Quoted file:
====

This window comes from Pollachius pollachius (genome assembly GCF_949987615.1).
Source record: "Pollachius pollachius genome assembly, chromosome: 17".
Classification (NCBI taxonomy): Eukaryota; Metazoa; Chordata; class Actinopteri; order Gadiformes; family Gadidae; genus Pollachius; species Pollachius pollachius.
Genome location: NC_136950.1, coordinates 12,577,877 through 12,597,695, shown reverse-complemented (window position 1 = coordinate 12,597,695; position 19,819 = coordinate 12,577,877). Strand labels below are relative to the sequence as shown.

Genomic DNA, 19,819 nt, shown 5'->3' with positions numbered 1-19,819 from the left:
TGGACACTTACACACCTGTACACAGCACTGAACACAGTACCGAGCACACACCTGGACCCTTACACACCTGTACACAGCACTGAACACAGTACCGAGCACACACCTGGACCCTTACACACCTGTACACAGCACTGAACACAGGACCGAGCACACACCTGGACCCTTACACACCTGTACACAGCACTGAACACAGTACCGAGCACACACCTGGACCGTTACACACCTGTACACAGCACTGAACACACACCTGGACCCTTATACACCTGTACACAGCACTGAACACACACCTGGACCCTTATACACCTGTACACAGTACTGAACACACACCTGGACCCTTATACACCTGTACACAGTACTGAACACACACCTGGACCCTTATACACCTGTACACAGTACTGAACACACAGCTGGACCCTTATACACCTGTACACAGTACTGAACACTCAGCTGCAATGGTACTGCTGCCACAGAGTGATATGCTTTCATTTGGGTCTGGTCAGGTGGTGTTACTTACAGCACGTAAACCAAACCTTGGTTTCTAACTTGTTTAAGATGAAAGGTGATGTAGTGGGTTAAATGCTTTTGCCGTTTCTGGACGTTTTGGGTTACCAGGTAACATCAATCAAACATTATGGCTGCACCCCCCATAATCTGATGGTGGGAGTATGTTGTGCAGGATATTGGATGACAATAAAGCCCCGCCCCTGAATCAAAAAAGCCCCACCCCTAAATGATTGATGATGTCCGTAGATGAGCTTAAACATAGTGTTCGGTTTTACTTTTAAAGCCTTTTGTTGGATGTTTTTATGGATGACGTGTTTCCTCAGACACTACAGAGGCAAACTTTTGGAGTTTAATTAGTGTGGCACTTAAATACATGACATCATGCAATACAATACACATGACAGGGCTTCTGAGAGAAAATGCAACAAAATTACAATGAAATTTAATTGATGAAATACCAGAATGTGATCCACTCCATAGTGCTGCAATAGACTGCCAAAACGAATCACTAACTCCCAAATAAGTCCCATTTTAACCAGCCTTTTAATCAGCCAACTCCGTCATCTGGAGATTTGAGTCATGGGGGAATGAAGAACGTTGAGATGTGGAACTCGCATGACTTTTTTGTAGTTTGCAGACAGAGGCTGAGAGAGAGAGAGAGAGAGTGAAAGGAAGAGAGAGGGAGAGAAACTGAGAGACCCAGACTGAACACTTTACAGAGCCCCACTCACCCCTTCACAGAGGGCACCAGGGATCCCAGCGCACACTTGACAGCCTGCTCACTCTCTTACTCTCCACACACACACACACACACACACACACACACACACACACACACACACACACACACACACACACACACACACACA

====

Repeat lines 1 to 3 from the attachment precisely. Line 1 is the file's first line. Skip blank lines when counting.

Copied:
This window comes from Pollachius pollachius (genome assembly GCF_949987615.1).
Source record: "Pollachius pollachius genome assembly, chromosome: 17".
Classification (NCBI taxonomy): Eukaryota; Metazoa; Chordata; class Actinopteri; order Gadiformes; family Gadidae; genus Pollachius; species Pollachius pollachius.